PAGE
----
I remember leaving the world's first screening of 'Cassandra's Dream' at the Venice Film Festival in 2007 feeling decidedly shocked. Yes, 'Match Point' wasn’t very good and 'Scoop' didn't even find a UK distributor, but this, Woody's third film in a row set in London, was just awful, with lead actors Colin Farrell and Ewan Macgregor flapping around as if they had no director, which, if reports of Woody's laissez-faire approach to working with actors is to be believed, maybe wasn't so far from the truth. Thankfully, his latest 'Vicky Cristina Barcelona' is a teasing, sometimes very funny slice of froth, yet it's still not a patch on his best work. Personally, I'm a fan of 'Stardust Memories', the film that Woody made in 1980 as a follow-up to the very successful 'Manhattan'. As ever, the line between Woody and his character, Sandy Bates, is hard to decipher, but this is more close to the bone than ever. He may have made the film after 'Manhattan', but Woody was surely pondering the lukewarm critical and box-office reaction to 1978's 'Interiors' – his first 'serious' film – when he wrote of Sandy, a disillusioned filmmaker who attends a weekend festival dedicated to his work and slips into a crisis that is reflected in the film's fragmented structure. The kvetches are many and manifest. Why does no one like my serious work? Why does everyone carp on about the early, funny ones? Why do stupid women fall at his feet and the clever, beautiful ones ignore him? Why? Oh why? Oh why? Self-obsessed? Yes. Bitter? Yes. Funny? Very.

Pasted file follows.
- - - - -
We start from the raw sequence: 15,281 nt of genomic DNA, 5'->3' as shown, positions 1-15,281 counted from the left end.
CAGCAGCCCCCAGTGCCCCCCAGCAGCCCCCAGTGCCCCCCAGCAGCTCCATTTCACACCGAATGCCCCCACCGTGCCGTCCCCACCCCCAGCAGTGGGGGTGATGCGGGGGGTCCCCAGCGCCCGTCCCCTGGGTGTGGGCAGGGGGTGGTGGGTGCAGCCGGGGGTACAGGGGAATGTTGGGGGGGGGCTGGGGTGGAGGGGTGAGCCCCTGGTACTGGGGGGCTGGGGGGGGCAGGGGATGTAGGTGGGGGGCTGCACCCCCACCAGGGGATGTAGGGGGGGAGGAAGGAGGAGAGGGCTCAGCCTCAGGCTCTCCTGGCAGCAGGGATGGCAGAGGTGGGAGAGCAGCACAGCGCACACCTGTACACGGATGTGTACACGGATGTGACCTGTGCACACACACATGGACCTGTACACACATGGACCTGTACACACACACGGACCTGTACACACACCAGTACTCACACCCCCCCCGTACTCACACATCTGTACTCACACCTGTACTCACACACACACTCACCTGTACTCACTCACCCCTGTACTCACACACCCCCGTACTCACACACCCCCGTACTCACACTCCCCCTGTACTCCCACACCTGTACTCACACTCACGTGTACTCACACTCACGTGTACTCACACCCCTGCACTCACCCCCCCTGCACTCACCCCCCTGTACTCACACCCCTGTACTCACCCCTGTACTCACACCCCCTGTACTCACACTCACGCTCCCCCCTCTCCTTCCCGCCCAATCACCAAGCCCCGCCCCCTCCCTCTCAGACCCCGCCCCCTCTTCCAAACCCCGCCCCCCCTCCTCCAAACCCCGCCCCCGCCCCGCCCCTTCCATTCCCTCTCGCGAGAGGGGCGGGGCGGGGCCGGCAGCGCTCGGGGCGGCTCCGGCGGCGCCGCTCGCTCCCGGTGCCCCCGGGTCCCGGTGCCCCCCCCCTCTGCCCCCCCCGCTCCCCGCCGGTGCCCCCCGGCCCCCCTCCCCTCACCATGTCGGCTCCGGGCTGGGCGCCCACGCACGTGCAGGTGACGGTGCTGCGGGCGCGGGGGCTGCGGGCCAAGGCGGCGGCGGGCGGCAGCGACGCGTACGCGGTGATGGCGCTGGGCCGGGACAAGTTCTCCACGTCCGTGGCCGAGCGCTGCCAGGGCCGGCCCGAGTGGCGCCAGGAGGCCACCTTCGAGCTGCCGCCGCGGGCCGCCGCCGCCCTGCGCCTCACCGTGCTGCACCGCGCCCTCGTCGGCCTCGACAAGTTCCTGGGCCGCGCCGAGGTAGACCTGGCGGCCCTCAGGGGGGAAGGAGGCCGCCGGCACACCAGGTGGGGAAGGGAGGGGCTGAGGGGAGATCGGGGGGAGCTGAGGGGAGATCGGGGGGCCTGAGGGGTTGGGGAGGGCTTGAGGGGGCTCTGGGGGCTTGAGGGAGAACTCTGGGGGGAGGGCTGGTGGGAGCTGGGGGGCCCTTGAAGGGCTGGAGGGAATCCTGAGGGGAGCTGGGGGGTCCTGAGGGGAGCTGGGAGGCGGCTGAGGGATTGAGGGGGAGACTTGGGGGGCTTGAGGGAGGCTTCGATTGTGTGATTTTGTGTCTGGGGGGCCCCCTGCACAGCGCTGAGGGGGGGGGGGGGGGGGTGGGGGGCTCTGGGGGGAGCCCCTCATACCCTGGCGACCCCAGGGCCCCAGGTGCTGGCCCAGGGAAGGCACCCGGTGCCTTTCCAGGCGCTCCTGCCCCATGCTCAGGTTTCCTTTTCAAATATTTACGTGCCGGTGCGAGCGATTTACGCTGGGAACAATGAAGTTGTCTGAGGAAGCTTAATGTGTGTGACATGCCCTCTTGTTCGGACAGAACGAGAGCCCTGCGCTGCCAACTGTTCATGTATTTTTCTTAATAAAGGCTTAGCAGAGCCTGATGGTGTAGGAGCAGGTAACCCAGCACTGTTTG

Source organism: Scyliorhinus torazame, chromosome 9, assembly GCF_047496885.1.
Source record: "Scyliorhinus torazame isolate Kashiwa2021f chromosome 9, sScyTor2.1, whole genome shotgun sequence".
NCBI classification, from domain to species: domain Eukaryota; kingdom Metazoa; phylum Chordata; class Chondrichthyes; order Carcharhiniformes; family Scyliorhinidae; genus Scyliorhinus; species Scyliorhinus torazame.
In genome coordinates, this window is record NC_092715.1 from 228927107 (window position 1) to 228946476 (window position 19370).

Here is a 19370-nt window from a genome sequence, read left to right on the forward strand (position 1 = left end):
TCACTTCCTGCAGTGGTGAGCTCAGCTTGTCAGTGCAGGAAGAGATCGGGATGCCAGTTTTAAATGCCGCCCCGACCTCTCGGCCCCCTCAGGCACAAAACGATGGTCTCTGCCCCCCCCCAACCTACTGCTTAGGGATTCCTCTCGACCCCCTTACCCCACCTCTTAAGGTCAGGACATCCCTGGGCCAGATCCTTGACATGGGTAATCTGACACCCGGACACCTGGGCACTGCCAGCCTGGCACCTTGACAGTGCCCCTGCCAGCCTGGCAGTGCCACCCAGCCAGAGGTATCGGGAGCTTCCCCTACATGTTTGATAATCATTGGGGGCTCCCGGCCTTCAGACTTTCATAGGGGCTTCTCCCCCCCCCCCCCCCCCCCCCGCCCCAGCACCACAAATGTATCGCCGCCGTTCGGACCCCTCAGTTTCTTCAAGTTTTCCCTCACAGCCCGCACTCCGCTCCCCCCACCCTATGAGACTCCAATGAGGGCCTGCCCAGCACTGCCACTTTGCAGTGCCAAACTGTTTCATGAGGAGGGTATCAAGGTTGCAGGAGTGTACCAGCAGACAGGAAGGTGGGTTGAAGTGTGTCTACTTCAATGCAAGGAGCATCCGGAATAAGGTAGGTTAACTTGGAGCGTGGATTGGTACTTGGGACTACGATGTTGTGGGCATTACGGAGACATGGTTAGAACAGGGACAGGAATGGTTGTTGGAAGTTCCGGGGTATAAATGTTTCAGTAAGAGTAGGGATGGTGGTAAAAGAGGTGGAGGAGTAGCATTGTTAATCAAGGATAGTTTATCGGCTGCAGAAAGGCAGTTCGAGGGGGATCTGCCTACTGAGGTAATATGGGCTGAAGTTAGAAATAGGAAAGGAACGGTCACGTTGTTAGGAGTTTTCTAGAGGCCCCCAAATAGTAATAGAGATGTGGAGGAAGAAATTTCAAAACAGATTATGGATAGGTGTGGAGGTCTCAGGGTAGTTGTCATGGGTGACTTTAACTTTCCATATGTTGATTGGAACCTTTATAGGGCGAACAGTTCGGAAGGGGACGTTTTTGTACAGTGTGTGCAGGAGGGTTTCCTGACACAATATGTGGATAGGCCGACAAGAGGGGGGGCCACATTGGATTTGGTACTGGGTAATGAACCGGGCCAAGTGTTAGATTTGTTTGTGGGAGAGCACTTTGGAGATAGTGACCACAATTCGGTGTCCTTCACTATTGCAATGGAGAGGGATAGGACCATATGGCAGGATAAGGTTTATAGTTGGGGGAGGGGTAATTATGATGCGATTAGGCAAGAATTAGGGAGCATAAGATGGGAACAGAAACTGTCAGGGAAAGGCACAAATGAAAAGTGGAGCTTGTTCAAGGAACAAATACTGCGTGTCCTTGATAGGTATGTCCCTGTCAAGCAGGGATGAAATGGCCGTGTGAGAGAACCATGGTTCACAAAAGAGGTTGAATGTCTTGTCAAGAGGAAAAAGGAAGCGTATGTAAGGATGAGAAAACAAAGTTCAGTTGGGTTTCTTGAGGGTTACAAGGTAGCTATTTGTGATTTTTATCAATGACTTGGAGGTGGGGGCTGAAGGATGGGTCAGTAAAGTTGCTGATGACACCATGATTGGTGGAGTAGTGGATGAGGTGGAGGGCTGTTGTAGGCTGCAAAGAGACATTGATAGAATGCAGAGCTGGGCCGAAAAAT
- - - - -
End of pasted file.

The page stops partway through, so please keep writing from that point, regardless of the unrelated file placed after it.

David Jenkins (Film critic): 'Zelig' (1983)


‘And to the gentleman who's appendix I took out, I don't know what to say. If it's any consolation I may still have it somewhere around the house.’
When push comes to shove, my favourite Woody is ‘Zelig’, a hilarious one-of-a-kind from 1983. It’s another thinly-veiled auto-portrait centring on a chameleon-like pariah who is able to meld his body to fit in with those surrounding him. His story is delivered by way of a bogus documentary mixing footage filmed on antique cameras, recontextualised newsreel and shrewd use of blue screen technology. Granted it’s an odd little film, often dismissed as a over-egged joke or love-it-or-loathe-it after-dinner frivolity, but the way in which it conjoins the droll comedy of self-hatred from ‘Annie Hall’ and ‘Manhattan’ with the pet Allen interests of jazz, psychotherapy and, of course, old movies, makes this one of his most trenchant and enjoyable personal statements to date. My sentiments echo those of one of the film’s many crackpot interviewees: ‘Leonard Zelig is one of the finest gentlemen in the United States of America. He is the cat’s pyjamas!’ Hear, hear.Film_woodyallen_broadwaydannyrose_crop.JPG

Adam Lee Davies (Film writer): 'Broadway Danny Rose' (1984)


‘Don't forget to do "My Funny Valentine" with the special lyrics about the moon landing.’